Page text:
Same thing with our mom. We respect her, and don't step over that line. My brother, he's my older, and I respect him and what he does. In other word's, each person in the band has a job. We try not to step over that line. It does happen but it's not like major heck breaks out. We get along really good, and I think we're a lot tighter than a lot of people think. We're a really tight family. We even live right next door to each other.
I think another reason that the whole family has been able to stay together and work is that since we were little, dad has always taught us to share and to always treat people the way you want them to treat you. And he applies that in our family.
And another reason I don't think jealousy has occurred in our family is because we love each other a lot and because dad has always paid us equally. So how can jealousy arise when everyone is treated the same.
Each one of us has our own little talents, like my brother's producing. My sister is in charge of paraphernalia. I'm designing, and of course, Dad's managing all of it. It's teamwork. In order to work together, each person had to have a special talent and pull together for something to work. You can't pull the weight all by yourself. OK, so we let out the family secret! I'm not in charge here.
Some people say that the love of money is the root of all-evil. For us, family comes first. Money is a materialistic thing. One day you could have it, and the next day it's gone. So what are you going to do? You got to have something to fall back on and your family is always going to be there for you no matter what. Money or no money.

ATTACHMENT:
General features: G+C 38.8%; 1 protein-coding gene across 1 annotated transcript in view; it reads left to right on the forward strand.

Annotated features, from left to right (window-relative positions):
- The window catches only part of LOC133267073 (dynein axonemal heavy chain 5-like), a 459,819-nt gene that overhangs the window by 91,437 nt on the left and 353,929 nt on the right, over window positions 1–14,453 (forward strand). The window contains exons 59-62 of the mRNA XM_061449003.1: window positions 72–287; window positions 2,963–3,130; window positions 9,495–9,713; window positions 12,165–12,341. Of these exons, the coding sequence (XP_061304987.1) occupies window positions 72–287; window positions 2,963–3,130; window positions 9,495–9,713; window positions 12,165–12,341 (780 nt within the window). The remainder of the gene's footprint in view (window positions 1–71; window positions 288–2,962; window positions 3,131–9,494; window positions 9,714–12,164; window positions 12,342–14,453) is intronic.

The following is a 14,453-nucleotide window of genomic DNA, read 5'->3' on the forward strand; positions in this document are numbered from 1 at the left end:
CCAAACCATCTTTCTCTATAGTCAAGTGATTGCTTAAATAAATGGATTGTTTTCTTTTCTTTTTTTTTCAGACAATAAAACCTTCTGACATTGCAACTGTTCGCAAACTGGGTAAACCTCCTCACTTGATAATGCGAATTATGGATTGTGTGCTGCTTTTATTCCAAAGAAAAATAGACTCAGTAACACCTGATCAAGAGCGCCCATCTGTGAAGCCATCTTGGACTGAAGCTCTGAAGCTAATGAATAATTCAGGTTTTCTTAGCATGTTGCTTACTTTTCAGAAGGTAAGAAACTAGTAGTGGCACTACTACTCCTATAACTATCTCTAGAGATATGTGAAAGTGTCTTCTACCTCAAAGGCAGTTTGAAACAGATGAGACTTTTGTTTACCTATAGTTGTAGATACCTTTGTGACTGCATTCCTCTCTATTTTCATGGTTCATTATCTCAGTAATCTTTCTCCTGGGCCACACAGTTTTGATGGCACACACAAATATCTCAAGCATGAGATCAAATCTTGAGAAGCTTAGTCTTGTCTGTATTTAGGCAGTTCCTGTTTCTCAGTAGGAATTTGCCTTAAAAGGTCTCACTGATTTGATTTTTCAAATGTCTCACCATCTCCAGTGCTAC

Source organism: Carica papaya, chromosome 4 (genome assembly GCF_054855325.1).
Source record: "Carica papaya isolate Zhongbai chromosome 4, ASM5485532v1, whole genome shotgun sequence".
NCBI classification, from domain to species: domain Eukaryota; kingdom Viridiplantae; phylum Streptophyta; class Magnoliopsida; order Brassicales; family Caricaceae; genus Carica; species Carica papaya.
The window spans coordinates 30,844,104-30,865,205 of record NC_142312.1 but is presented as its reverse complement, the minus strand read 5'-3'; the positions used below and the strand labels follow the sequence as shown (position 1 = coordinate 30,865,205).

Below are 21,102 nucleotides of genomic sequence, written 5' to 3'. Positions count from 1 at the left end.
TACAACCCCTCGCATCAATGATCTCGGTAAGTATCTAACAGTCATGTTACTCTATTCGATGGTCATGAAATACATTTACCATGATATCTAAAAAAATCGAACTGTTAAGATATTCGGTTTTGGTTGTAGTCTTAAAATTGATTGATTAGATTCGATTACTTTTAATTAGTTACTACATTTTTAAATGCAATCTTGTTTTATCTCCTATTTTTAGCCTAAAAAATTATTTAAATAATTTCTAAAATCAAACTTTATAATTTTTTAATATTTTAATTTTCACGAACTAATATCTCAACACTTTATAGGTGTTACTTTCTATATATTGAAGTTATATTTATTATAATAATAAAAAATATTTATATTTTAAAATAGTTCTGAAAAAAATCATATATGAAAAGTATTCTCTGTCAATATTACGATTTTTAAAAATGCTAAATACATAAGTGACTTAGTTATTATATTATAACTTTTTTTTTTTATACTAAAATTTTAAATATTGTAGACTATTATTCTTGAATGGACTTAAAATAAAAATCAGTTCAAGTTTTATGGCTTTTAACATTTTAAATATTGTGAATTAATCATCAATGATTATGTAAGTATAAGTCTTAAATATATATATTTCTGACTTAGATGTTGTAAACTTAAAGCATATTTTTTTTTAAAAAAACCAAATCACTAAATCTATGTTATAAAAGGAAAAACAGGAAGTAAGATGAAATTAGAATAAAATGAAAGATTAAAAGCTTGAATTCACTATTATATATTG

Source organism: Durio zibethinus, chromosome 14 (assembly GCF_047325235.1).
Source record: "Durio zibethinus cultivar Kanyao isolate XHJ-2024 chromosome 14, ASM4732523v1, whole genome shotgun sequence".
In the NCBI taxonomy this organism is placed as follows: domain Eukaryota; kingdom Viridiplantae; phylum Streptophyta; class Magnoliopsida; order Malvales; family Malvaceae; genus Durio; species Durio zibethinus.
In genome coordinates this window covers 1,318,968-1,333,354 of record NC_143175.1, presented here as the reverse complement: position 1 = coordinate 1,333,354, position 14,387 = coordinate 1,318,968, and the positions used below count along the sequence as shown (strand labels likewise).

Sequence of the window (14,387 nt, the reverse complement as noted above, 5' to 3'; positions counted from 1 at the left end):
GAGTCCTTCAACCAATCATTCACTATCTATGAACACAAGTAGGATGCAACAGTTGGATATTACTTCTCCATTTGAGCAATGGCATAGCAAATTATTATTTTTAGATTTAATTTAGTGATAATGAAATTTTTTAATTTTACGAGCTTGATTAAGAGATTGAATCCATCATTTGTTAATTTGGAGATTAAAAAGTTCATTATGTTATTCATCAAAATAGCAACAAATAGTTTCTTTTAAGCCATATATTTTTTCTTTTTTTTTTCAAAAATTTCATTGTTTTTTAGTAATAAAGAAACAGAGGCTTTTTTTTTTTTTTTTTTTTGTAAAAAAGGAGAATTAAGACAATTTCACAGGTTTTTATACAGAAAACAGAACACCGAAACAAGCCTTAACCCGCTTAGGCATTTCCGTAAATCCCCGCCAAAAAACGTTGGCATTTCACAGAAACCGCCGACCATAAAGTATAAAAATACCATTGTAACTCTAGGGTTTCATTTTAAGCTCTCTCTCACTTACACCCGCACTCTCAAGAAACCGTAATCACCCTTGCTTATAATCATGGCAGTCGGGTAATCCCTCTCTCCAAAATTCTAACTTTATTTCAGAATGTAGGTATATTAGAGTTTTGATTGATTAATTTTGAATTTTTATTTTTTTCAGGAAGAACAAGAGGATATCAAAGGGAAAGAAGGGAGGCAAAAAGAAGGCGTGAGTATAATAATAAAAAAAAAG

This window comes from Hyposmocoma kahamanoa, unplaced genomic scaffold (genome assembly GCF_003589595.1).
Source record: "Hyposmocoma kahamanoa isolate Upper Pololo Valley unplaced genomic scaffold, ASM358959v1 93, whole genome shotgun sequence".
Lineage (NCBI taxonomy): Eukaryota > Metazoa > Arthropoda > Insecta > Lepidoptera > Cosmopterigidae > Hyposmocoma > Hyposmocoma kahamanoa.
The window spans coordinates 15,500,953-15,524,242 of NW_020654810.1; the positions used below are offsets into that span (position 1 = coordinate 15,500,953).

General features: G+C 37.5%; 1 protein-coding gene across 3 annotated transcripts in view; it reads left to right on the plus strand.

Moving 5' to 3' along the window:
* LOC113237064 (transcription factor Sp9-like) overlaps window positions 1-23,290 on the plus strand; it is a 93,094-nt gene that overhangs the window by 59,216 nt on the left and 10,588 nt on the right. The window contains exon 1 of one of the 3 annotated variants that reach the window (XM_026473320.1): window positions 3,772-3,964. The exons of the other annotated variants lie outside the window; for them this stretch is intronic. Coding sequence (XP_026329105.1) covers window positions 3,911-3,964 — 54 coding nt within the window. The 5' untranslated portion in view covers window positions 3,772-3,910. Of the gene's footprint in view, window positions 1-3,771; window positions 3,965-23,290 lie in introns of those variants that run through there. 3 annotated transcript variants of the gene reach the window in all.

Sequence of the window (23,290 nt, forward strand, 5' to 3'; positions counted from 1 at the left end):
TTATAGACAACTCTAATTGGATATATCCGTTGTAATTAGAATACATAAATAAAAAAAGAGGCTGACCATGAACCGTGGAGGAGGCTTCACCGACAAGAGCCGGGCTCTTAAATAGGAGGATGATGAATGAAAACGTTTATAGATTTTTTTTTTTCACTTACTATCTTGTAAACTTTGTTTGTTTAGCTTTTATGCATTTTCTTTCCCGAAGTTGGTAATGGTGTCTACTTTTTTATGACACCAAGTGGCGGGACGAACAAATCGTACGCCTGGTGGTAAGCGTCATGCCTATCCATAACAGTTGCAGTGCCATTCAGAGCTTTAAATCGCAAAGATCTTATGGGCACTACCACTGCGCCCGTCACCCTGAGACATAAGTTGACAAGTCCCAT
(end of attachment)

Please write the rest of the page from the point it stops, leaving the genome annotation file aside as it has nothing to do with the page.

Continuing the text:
How did you fall in love? It's so funny. I didn't even look at him. I didn't even give him the time of day. At the time I had this other guy that I had told my dad that I liked this guy. Actually it was the first guy I had told my dad about. Dating is something you do when you're ready to settle down. And I felt that I was old enough to sit down with my dad and say, "Hey I like this guy', whatever whatever. I never even looked at Chris. I had promised myself that I would never date a musician because I'm in the music business, and I've seen how the guys are, and I'm not putting them down because guys will be guys, but this girlfriend, and ex-girlfriend of Chris, her friend came and told me, "You know what? I heard that you had a crush on Chris." And I hadn't even looked at him. And I said, "No, not even! I just told my dad that I liked this other guy." And she was like, "Oh." But I was curious to find out how this had come about because I would never give anyone the impression that I liked him or anything. I wouldn't even hardly talk about him. The way it came about is that when she brought him to my attention, it opened up the interest and it made me look at him because I would talk to him and we were friends and stuff and he was a very good listener and it was a friendly type of thing, but then I started noticing him and it was one of those things. And we fell in love and we got married. We dated for about 8 months.